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Friday, April 18, 2014
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Published: 7/20/2008

Addiction to oil: Will it ever end?

One man's wasteland is another man's paradise.

As I've said in past columns, renewed efforts to lift the ban on offshore drilling had better be a wake-up call for the Great Lakes region.

Now, with Rep. Bob Latta and 10 other Republican congressmen on an alleged "fact-finding" trip to the Arctic National Wildlife Refuge in Alaska, there'd better be a jolt of caffeine running through your veins.

I'm not saying all drilling, even in sensitive areas, is bad. Perhaps history will show we blew it if we pass up such opportunities.

But at what risk? And in lieu of what other opportunities?

Are we using sound judgment or brazen arrogance?

Somehow, we're supposed to believe our region's freshman congressman from Bowling Green is on a legit trip and not some junket, even though both presidential candidates oppose drilling in ANWR. And even though multinational corporations extracting the oil may end up selling it on the global market to the highest bidder. Translation: Don't be so quick to play that homeland security card.

Am I annoyed by high gas prices? You bet. On my family's recent vacation to Michigan's Upper Peninsula, we stayed in a town with one gas station. Unleaded was going for $4.52 a gallon.

But are we being wise about where we tap? Or suckered by oil lobbyists preying on our fears?

On Dec. 9, 2001, I had a front-page feature in The Blade that made some connections between ANWR and the Great Lakes region. The world has changed. But those connections remain.

ANWR isn't just about a bunch of caribou. Climate change isn't about polar bears, either.

In our fast-paced, remote-controlled society, we marginalize stories with warm-and-fuzzy images. The media, in an apparent attempt to survive these too-lazy-to-read times, have pandered to the nation's bad case of attention deficit disorder by playing up those images.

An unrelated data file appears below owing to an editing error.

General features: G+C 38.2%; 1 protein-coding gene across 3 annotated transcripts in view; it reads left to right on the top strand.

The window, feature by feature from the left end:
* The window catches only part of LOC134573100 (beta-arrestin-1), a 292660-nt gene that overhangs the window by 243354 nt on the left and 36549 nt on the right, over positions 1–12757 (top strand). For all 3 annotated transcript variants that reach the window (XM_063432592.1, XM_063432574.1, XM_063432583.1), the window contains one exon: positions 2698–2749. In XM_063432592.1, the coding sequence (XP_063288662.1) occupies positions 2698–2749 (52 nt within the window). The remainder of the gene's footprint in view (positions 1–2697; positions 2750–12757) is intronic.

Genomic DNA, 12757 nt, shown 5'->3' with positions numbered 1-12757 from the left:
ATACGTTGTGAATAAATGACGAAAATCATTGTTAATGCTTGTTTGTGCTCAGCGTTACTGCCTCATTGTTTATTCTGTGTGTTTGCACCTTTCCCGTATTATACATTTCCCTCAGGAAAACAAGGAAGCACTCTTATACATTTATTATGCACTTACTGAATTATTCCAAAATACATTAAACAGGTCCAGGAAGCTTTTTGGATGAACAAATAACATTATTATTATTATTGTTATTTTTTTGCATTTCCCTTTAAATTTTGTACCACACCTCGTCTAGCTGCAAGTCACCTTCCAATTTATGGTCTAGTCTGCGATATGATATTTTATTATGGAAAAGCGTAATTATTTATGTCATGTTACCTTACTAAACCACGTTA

U.S. Sen. George Voinovich (R., Ohio) touts himself as a Great Lakes crusader in almost every press release his staff issues about the lakes and in almost every speech he gives about them. But he's eager to drill in ANWR. His former Ohio Republican counterpart, Mike DeWine, irked the Bush Administration by crossing party lines and voting against ANWR drilling. Several times.

ANWR and offshore drilling tell us about our values - our willingness to exploit natural resources, especially when times get tough. How far will we bend to avoid weaning ourselves off what President Bush himself once described as a drug-like oil addiction?

Ask yourself this: Why aren't more people talking about tomorrow's alternative energy forum at the Toledo Zoo, the Green Energy Ohio Northwest Ohio Regional Workshop and Trade Show?

Bill Spratley, Green Energy Ohio executive director, told me last week that advance registration was sluggish, though noting some potential developers view northwest Ohio as the "Wild West" because of its enormous potential for wind and solar energy production.

What exactly are we passing up while staying hooked on oil?

I was disappointed to read how little regard Mr. Latta apparently had for ANWR as he embarked on his trip. Talk about your preconceived notions.

Let's set aside for now what ANWR's tundra means as a breeding ground for caribou and how caribou are the lifeblood for an ancient group of 10,000 Native Americans who are part of the Gwich'in Nation.

Fast-forward to what could happen in the Great Lakes region when push comes to shove.

Will outsiders view us as a bunch of dumb hicks trying to save a polluted, worthless cluster of lakes for some butt-ugly fish called walleye?



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